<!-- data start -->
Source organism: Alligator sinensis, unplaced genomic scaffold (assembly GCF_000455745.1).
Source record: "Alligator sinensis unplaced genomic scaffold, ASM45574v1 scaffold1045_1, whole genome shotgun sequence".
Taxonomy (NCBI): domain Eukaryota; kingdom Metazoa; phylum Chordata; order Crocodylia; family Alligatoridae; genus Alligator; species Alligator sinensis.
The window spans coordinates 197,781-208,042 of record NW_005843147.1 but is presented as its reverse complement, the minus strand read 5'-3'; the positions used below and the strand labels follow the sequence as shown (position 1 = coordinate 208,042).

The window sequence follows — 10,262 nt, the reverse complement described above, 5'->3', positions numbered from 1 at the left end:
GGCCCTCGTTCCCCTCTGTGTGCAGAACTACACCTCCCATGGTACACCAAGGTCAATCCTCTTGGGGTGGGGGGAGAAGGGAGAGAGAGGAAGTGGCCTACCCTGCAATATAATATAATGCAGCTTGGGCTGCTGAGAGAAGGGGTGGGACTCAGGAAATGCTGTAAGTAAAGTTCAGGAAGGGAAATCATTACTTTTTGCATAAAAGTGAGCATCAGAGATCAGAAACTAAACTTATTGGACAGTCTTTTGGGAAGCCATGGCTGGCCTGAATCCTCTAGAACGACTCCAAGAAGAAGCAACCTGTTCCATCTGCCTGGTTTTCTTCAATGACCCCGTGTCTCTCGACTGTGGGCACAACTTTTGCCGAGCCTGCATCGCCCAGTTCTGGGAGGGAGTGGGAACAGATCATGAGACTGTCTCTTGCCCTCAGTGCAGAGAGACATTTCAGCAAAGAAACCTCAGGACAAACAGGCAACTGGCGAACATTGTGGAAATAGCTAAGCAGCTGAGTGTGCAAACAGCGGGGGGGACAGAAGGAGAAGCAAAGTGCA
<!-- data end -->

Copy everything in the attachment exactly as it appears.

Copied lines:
Source organism: Alligator sinensis, unplaced genomic scaffold (assembly GCF_000455745.1).
Source record: "Alligator sinensis unplaced genomic scaffold, ASM45574v1 scaffold1045_1, whole genome shotgun sequence".
Taxonomy (NCBI): domain Eukaryota; kingdom Metazoa; phylum Chordata; order Crocodylia; family Alligatoridae; genus Alligator; species Alligator sinensis.
The window spans coordinates 197,781-208,042 of record NW_005843147.1 but is presented as its reverse complement, the minus strand read 5'-3'; the positions used below and the strand labels follow the sequence as shown (position 1 = coordinate 208,042).

The window sequence follows — 10,262 nt, the reverse complement described above, 5'->3', positions numbered from 1 at the left end:
GGCCCTCGTTCCCCTCTGTGTGCAGAACTACACCTCCCATGGTACACCAAGGTCAATCCTCTTGGGGTGGGGGGAGAAGGGAGAGAGAGGAAGTGGCCTACCCTGCAATATAATATAATGCAGCTTGGGCTGCTGAGAGAAGGGGTGGGACTCAGGAAATGCTGTAAGTAAAGTTCAGGAAGGGAAATCATTACTTTTTGCATAAAAGTGAGCATCAGAGATCAGAAACTAAACTTATTGGACAGTCTTTTGGGAAGCCATGGCTGGCCTGAATCCTCTAGAACGACTCCAAGAAGAAGCAACCTGTTCCATCTGCCTGGTTTTCTTCAATGACCCCGTGTCTCTCGACTGTGGGCACAACTTTTGCCGAGCCTGCATCGCCCAGTTCTGGGAGGGAGTGGGAACAGATCATGAGACTGTCTCTTGCCCTCAGTGCAGAGAGACATTTCAGCAAAGAAACCTCAGGACAAACAGGCAACTGGCGAACATTGTGGAAATAGCTAAGCAGCTGAGTGTGCAAACAGCGGGGGGGACAGAAGGAGAAGCAAAGTGCA